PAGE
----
Witchcraft, Ritual Murder and “Muti”
The issue of ritual killings and witchcraft has existed within our various communities for centuries and is creating a big challenge for both the government and the communities to eradicate this scourge. According to the Ralushai Commission of Inquiry, “…the period 1985 to 1996 was characterised by witchcraft and ritual killings related crimes to a very alarming extent”.
Witchcraft and ritual killing practices are continuing, despite calls coupled with campaigns, made by various stakeholders and concerned community structures. The whole situation is exacerbated by community members trying to take the law into their own hands by tracking and destroying the life and properties of people suspected of practising witchcraft, and those suspected of being engaged in ritual killing.
These tendencies lead to a chaotic situation in which both state and private properties are senselessly destroyed, leaving the community members shocked, terrified and helpless, as well as horrified by this senseless destruction of life and property. Some of the suspected witches are usually chased out of their homes, and in most cases, as police are unable to deal with these situations effectively, some of them end up being held at various police stations.
During the period from 1985 to 1996 great numbers of people were arrested for assault and arson, as well as murder. According to the Ralushai Commission most of these cases were the result of contravening section 1(a) of the Suppression of Witchcraft Act 3 of 1957, which includes pointing out a person as a witch.
The Ralushai Commission and The Limpopo Summit on Ritual Killings both unequivocally indicated that appropriate educational programs and other mitigating measures must be put in place to combat criminal acts related to witchcraft and ritual killings. The establishment of the Shrine at Tshitanini is a good example of the Church’s endeavour to combat these evil practices.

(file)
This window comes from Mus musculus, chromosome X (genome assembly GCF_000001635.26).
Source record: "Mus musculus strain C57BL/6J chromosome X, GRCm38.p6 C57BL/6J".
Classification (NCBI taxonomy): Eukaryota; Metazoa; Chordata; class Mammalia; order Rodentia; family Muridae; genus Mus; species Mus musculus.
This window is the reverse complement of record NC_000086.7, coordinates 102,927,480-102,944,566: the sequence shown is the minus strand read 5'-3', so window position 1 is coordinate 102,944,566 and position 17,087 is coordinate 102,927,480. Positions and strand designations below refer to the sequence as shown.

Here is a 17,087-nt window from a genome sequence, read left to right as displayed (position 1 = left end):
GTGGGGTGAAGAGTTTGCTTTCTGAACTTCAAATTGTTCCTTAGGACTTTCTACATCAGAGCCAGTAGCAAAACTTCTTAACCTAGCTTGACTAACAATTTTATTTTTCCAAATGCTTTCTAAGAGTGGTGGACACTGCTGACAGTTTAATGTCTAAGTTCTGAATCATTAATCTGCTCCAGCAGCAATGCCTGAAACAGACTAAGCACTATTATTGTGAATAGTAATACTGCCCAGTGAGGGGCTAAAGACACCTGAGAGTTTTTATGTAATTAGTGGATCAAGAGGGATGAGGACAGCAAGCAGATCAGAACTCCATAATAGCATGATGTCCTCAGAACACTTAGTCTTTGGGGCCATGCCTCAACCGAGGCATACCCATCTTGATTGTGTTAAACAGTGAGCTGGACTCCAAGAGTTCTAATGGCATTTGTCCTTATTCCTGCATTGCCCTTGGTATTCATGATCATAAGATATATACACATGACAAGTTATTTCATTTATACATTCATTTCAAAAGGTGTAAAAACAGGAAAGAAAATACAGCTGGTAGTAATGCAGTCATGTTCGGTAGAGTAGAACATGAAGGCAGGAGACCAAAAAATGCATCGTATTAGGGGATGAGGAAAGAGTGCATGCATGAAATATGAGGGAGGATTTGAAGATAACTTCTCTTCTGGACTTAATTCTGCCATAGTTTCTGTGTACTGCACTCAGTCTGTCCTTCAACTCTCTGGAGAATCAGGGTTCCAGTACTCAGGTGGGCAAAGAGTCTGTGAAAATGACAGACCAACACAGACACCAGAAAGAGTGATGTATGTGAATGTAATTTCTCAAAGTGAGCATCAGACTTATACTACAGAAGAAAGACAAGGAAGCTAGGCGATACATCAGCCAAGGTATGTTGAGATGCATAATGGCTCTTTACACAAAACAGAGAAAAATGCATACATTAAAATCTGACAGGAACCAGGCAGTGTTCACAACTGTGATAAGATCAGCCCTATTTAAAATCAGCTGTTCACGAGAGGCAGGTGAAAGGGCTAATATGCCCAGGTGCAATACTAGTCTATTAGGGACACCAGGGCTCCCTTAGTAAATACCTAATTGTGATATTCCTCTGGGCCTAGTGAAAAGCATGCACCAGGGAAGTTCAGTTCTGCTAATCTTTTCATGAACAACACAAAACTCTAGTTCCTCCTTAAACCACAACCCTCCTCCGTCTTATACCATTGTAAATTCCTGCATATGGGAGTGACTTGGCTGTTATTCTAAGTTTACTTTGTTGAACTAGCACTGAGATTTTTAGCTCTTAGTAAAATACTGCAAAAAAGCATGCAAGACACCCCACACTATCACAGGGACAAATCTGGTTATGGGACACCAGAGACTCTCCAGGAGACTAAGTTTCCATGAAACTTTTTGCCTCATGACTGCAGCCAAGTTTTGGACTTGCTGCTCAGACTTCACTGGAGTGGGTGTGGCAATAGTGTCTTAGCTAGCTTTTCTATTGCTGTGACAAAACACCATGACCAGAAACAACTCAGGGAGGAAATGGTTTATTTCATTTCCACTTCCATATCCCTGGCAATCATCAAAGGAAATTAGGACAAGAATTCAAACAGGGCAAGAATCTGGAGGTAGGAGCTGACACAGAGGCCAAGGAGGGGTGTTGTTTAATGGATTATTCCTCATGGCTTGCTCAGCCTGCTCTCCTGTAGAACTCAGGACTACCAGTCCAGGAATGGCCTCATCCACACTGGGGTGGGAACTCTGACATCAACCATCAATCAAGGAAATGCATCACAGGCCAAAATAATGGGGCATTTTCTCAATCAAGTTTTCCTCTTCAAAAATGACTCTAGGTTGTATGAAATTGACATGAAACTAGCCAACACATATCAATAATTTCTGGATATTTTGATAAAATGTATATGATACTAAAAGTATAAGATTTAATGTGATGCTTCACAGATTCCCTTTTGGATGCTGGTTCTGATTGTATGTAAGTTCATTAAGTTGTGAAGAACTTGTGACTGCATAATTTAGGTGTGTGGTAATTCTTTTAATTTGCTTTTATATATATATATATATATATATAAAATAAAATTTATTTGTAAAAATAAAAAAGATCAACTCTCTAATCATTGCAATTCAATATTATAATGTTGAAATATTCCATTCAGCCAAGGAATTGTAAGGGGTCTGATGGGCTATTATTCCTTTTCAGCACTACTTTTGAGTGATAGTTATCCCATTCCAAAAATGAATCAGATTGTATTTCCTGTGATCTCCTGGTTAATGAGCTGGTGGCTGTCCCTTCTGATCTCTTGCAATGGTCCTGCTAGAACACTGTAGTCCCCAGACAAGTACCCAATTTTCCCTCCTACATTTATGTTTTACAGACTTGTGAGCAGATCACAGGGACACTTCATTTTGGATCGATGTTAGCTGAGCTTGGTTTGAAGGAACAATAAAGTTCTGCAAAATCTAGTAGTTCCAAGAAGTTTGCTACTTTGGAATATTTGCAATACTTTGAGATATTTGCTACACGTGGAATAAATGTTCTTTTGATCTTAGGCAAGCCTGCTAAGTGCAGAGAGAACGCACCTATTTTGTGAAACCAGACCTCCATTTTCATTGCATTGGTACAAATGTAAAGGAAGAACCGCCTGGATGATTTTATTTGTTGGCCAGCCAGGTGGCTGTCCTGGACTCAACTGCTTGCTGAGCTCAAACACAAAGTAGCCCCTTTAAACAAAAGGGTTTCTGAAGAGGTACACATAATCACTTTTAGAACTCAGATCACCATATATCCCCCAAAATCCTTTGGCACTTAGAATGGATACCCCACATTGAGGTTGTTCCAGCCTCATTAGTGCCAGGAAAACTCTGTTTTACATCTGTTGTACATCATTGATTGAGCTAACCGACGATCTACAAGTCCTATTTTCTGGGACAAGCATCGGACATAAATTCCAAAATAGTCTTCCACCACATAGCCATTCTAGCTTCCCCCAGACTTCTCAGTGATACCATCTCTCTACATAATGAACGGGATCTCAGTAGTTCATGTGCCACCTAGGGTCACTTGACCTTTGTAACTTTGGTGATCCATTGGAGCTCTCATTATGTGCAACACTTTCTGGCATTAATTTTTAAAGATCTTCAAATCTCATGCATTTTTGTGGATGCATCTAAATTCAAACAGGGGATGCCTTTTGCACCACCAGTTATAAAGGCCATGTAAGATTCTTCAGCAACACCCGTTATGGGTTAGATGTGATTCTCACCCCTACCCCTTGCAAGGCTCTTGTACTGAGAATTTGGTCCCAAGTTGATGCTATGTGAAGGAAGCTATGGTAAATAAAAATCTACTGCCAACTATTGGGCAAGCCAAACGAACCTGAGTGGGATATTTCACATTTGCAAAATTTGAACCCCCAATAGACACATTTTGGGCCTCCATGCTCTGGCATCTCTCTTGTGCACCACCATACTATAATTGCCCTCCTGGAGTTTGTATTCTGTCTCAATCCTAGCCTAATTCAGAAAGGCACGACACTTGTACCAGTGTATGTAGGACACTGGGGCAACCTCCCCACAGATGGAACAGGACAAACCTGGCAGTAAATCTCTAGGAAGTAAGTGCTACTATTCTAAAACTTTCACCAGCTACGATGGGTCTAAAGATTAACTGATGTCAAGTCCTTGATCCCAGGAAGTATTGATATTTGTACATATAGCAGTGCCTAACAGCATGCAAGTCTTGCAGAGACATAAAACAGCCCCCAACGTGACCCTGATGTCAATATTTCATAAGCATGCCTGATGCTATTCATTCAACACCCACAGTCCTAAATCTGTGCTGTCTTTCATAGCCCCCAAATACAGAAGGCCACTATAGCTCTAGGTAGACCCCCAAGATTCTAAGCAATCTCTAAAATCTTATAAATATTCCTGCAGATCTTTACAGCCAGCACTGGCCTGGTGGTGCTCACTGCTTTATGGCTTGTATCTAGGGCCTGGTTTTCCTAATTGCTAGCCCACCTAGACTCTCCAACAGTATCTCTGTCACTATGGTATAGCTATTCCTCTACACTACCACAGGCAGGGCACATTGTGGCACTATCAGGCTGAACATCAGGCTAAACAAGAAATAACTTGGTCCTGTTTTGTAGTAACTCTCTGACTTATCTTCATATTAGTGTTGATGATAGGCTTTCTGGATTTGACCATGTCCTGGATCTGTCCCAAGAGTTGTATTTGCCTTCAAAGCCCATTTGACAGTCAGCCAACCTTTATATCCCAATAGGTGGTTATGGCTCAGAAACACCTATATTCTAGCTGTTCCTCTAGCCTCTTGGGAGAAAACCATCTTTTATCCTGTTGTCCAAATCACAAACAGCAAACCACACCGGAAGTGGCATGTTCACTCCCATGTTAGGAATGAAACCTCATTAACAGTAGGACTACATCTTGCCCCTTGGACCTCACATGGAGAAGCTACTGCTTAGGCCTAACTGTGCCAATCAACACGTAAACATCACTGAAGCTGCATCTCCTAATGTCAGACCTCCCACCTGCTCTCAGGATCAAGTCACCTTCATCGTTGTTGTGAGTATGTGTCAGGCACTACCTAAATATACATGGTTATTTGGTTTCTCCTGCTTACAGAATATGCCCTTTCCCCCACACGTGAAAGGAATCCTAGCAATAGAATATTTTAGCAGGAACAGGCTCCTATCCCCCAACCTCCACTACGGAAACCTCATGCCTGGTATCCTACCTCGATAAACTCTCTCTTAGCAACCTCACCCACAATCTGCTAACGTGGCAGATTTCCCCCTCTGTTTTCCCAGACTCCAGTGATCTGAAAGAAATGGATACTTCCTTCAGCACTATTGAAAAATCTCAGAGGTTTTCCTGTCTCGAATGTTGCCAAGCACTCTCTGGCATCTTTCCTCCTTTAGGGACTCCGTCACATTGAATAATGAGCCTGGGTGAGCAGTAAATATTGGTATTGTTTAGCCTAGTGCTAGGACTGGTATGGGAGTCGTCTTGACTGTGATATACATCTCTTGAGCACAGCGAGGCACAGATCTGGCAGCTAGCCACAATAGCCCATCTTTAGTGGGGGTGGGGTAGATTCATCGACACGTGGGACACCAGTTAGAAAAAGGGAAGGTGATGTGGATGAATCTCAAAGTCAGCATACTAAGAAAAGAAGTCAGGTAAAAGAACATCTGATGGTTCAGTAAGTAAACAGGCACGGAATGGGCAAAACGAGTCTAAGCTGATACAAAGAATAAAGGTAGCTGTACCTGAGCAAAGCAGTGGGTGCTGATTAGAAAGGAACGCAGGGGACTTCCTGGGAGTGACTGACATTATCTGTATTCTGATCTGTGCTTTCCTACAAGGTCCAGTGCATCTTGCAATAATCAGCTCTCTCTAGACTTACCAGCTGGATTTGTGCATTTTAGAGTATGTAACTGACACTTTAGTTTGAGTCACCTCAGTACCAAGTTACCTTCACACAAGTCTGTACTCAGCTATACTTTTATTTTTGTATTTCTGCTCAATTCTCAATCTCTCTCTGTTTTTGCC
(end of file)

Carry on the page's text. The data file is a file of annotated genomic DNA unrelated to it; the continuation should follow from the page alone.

It is our belief as a Church that, although we must respect the different cultural practices within the various communities, we must be on the same wavelength in fighting all cultural practices that destroy life, as these are against the teaching of the Message of Christ.
The Catholic Church considers that any negative culture that destroys life is unacceptable, and as such wants to play a part in getting these practices rooted out, as these beliefs are of no benefit to humanity and render all of us vulnerable. (It must also be mentioned that during the preparation for the Beatification, Tshifudi which is less than 30 km from Tshitanini, was characterised by serious unrest resulting in a number of properties belonging to people who were suspected of ritual killing being destroyed.)
The Blessed Benedict Daswa Pilgrimage Centre will be our response to the call of playing a meaningful role in the fight against these unhealthy practices. The Centre will be a beacon of hope, providing the community with a place where people can be educated and learn the importance of the preservation of life. It will also provide an important Centre for worship, as well as healing, both spiritual and physical.
The prevailing poverty, coupled with under-development and lack of appropriate education, creates a fertile ground for these destructive beliefs. This Centre, established in an isolated rural area of Tshitanini, will help to combat the scourge of ritual killings and witchcraft.
In conclusion, it must also be indicated that this Centre is going to attract people from the different parts of South Africa, as well as people from the Southern African States. This is shown by a number of people who currently want to visit Nweli for prayer and worship where the remains of Blessed Tshimangadzo Samuel Benedict Daswa are currently laid awaiting transfer to the Shrine. Pilgrims in growing numbers will also contribute to providing some of the much-needed economic spin-off for the whole of Vhembe Region, in particular for Tshitanini.